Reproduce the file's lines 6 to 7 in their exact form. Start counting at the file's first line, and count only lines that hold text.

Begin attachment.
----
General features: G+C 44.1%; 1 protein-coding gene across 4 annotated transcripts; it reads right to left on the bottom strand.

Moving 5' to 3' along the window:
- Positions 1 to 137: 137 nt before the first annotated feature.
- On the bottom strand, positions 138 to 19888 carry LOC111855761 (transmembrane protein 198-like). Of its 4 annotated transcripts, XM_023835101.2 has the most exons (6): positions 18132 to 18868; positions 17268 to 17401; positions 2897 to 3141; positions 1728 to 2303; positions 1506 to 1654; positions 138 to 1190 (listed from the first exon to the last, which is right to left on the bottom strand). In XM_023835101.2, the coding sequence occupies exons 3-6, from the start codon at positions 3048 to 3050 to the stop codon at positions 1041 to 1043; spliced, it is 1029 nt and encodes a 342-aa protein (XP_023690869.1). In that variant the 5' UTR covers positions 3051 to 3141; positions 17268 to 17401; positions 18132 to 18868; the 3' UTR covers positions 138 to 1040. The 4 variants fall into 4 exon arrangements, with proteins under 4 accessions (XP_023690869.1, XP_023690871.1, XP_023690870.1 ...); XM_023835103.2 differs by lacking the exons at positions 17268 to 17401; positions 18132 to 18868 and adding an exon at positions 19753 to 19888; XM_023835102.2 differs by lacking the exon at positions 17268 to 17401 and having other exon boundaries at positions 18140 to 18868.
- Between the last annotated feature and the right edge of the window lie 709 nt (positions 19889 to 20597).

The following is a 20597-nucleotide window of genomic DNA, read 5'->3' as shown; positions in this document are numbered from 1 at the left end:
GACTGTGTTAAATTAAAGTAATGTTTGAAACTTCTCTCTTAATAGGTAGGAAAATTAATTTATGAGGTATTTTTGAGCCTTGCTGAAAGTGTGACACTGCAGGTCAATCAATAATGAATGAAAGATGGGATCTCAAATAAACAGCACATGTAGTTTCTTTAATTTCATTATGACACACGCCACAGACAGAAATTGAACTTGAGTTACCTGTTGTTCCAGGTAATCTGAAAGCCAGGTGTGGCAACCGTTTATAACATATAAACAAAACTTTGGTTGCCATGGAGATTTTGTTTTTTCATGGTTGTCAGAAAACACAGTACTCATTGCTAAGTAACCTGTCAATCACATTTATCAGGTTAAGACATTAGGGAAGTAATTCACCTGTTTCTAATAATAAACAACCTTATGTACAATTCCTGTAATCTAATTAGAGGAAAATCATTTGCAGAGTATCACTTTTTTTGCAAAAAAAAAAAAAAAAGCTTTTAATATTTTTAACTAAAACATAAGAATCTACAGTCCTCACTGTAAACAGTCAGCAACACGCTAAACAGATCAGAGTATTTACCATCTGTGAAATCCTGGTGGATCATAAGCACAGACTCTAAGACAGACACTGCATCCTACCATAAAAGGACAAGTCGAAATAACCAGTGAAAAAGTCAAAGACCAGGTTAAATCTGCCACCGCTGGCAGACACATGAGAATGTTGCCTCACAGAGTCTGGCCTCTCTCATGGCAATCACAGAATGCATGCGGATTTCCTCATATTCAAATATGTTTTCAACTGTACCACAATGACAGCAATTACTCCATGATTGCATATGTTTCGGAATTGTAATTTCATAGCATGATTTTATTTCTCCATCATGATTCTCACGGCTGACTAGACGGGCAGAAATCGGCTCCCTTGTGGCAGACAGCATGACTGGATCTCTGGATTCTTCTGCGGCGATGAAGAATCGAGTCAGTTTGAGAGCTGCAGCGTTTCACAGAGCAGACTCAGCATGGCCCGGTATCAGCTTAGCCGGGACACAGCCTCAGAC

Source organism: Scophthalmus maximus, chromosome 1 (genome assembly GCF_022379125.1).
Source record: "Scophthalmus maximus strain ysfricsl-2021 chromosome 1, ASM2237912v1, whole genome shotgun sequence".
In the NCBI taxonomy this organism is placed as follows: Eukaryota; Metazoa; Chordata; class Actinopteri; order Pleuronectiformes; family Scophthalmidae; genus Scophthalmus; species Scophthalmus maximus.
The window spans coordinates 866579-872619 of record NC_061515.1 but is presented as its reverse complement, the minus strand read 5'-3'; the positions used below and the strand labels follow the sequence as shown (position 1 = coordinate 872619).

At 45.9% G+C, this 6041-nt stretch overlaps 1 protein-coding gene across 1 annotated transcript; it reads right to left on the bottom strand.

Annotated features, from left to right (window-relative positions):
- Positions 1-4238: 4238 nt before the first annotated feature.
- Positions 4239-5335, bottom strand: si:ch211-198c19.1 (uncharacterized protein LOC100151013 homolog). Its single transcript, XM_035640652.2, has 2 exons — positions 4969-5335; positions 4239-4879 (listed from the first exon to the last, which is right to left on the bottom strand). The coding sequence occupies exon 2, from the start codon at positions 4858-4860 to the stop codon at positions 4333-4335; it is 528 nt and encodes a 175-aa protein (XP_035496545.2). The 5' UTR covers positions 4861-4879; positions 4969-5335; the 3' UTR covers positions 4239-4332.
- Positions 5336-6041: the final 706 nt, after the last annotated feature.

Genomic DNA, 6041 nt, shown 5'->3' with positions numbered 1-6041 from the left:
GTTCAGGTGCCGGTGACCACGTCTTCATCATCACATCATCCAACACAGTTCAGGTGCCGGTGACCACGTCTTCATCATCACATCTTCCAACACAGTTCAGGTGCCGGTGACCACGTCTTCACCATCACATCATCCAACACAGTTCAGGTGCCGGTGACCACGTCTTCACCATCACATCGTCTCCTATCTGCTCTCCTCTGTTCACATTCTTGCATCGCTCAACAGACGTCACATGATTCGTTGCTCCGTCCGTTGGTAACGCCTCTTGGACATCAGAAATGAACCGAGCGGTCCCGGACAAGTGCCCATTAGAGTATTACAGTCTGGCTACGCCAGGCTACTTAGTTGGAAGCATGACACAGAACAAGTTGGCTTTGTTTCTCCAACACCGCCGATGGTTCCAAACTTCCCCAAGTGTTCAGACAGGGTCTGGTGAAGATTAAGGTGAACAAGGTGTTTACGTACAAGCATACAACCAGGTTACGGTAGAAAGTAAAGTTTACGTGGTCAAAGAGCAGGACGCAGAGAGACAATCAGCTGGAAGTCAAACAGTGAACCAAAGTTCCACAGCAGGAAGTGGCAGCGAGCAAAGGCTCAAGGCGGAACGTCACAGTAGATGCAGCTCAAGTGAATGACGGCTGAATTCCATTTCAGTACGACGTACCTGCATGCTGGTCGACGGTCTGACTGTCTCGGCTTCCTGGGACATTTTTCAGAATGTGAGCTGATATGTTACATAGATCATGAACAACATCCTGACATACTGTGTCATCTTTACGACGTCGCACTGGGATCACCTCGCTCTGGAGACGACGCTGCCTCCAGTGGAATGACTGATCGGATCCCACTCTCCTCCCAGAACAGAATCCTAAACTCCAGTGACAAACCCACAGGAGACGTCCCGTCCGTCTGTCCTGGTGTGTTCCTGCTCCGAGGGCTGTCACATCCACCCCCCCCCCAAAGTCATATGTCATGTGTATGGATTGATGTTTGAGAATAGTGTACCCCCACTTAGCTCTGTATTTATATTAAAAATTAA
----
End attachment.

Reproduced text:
The following is a 20597-nucleotide window of genomic DNA, read 5'->3' as shown; positions in this document are numbered from 1 at the left end:
GACTGTGTTAAATTAAAGTAATGTTTGAAACTTCTCTCTTAATAGGTAGGAAAATTAATTTATGAGGTATTTTTGAGCCTTGCTGAAAGTGTGACACTGCAGGTCAATCAATAATGAATGAAAGATGGGATCTCAAATAAACAGCACATGTAGTTTCTTTAATTTCATTATGACACACGCCACAGACAGAAATTGAACTTGAGTTACCTGTTGTTCCAGGTAATCTGAAAGCCAGGTGTGGCAACCGTTTATAACATATAAACAAAACTTTGGTTGCCATGGAGATTTTGTTTTTTCATGGTTGTCAGAAAACACAGTACTCATTGCTAAGTAACCTGTCAATCACATTTATCAGGTTAAGACATTAGGGAAGTAATTCACCTGTTTCTAATAATAAACAACCTTATGTACAATTCCTGTAATCTAATTAGAGGAAAATCATTTGCAGAGTATCACTTTTTTTGCAAAAAAAAAAAAAAAAGCTTTTAATATTTTTAACTAAAACATAAGAATCTACAGTCCTCACTGTAAACAGTCAGCAACACGCTAAACAGATCAGAGTATTTACCATCTGTGAAATCCTGGTGGATCATAAGCACAGACTCTAAGACAGACACTGCATCCTACCATAAAAGGACAAGTCGAAATAACCAGTGAAAAAGTCAAAGACCAGGTTAAATCTGCCACCGCTGGCAGACACATGAGAATGTTGCCTCACAGAGTCTGGCCTCTCTCATGGCAATCACAGAATGCATGCGGATTTCCTCATATTCAAATATGTTTTCAACTGTACCACAATGACAGCAATTACTCCATGATTGCATATGTTTCGGAATTGTAATTTCATAGCATGATTTTATTTCTCCATCATGATTCTCACGGCTGACTAGACGGGCAGAAATCGGCTCCCTTGTGGCAGACAGCATGACTGGATCTCTGGATTCTTCTGCGGCGATGAAGAATCGAGTCAGTTTGAGAGCTGCAGCGTTTCACAGAGCAGACTCAGCATGGCCCGGTATCAGCTTAGCCGGGACACAGCCTCAGAC